In May’s issue of the Neighborhood Gardener we share resources for the countless Floridians who began victory gardens during quarantine. This issue includes information about building raised beds at home, planting and harvesting greens, online continuing education opportunities, and even eradicating sedge. We’re also excited to continue the Florida MGV Book Club this month with Rhonda Fleming Hayes’ Pollinator Friendly Gardening. You can access the full newsletter, here, or read on for a synopsis of each article.
The Neighborhood Gardener is the monthly e-newsletter from the University of Florida Master Gardener Volunteer Program and the Florida-Friendly Landscaping™ Program. Through it we’ll share information on state happenings and useful resources. Click here to sign up to receive the newsletter the second Friday of each month.
Below is a little bit about each article featured this month. You can read the full stories on the Master Gardener Volunteer website, or by clicking the links below.
We are excited to announce the next book choice of the Florida MGV Book Club. This May you’re invited to a community reading of “Pollinator Friendly Gardening,” by Rhonda Fleming Hayes. Hayes is a Minnesota Extension Master Gardener, and as enthusiastic about research-based solutions as we are. Whether you are out to save the bees, hoping to avoid hand-pollinating squash, or just looking for a good read, we hope you will join us.
Vegetable gardening is a great way to grow your own food and live a more sustainable lifestyle. Unfortunately, Florida’s soils don’t always lend themselves to growing vegetables. If this is true of your landscape, raised beds may be the solution you’ve been looking for. This article will walk you through the materials, construction, and cautions you need to get started. We’ll also share some tips on site selection and bed orientation to help you maximize your harvest.
For our Master Gardener Volunteers and community of Florida gardeners, continuing education is a priority. Last month’s article, “Webinars to Keep You Growing,” was so popular that we’re adding more highlights from our archive of webinars. This month you can enjoy learning about olives, roses, alternatives to turfgrass, refuges for wildlife, things that make us say “ouch,” and so much more.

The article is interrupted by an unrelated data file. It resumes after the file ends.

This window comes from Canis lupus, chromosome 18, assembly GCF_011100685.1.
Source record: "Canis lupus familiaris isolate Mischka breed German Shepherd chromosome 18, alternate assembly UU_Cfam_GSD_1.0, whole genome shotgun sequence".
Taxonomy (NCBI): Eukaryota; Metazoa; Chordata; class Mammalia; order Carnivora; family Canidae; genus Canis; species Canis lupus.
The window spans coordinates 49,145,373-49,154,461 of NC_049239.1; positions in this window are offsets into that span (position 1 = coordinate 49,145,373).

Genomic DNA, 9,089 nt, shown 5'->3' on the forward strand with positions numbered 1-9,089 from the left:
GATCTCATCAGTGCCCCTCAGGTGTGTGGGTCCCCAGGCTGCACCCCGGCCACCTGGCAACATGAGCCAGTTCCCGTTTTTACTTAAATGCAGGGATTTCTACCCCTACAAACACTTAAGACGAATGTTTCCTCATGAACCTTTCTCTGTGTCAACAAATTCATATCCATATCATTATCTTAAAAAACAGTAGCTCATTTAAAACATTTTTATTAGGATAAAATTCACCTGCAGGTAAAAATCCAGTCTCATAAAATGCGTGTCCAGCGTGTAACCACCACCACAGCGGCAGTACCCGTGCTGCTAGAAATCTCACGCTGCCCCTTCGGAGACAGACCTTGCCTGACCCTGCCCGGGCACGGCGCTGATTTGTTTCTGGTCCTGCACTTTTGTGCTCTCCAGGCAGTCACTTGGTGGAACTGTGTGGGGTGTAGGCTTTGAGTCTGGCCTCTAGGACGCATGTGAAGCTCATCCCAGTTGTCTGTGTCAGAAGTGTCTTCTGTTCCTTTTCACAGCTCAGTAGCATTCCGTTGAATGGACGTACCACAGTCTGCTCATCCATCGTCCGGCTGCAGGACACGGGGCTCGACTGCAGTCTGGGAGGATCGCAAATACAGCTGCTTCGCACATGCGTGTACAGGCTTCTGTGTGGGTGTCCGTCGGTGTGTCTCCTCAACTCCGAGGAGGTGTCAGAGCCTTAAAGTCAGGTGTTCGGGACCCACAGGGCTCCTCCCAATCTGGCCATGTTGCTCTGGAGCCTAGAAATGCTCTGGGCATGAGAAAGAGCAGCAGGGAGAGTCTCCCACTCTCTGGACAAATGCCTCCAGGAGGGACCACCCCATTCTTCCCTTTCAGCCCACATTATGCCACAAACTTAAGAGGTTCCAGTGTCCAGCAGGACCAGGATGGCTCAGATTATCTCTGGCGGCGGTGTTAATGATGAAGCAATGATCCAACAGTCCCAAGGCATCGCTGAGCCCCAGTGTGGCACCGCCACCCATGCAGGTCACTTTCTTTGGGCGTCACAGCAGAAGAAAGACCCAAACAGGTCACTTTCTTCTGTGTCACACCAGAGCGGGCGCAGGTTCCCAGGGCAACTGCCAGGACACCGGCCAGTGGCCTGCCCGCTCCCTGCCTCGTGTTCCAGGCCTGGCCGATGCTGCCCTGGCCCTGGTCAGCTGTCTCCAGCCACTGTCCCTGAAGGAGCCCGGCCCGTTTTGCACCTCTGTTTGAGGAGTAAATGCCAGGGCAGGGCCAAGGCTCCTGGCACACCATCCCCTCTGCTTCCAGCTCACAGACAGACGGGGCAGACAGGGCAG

“Greens” are a staple in traditional Southern cooking. But this terms covers a number of plants, including spinach, collards, kale, mustard, turnip greens, and Swiss chard. Most of these nutritious vegetables are cool-season crops, but Swiss chard can be planted as late as May (March in South Florida). Two lesser known greens, New Zealand spinach and Malabar spinach, also grow well during warm months in Florida.
Many Floridians are discovering or rediscovering the joys of gardening as we stay home and stay healthy. Did you know that gardening is actually really good for your health in addition to growing fresh produce? Gardening activities such as raking, weeding, and pruning provide moderate exercise to keep gardeners healthy and fit. An analysis in 2016 researchers found that gardening and being in nature reduced symptoms of anxiety. Other reports have seen a decrease in reported stress and mood disturbances in gardeners when compared to other populations.
Sedges are grass-like plants and considered one of the world’s most pernicious weeds. They invade gardens and turf across the planet. Even Antarctica is host to an invasive sedge species! With an introduction like that, it’s no surprise that sedges are a problem in Florida’s turf and gardens. Water management and early identification are the keys to keeping this weed at bay.
Now’s the time for summer annuals like salvia, torenia, wax begonia, and ornamental peppers. Plant heat-loving herbs like basil, oregano, Mexican tarragon, and rosemary. May is also a good time to prepare for hurricane season by checking trees for damaged or weak branches and pruning if needed. Consider hiring an ISA-certified arborist for bigger jobs.
For more month-by-month gardening tips, check out the Florida Gardening Calendar. Three different editions of the calendar provide specific tips for each of Florida’s gardening regions—North, Central, and South.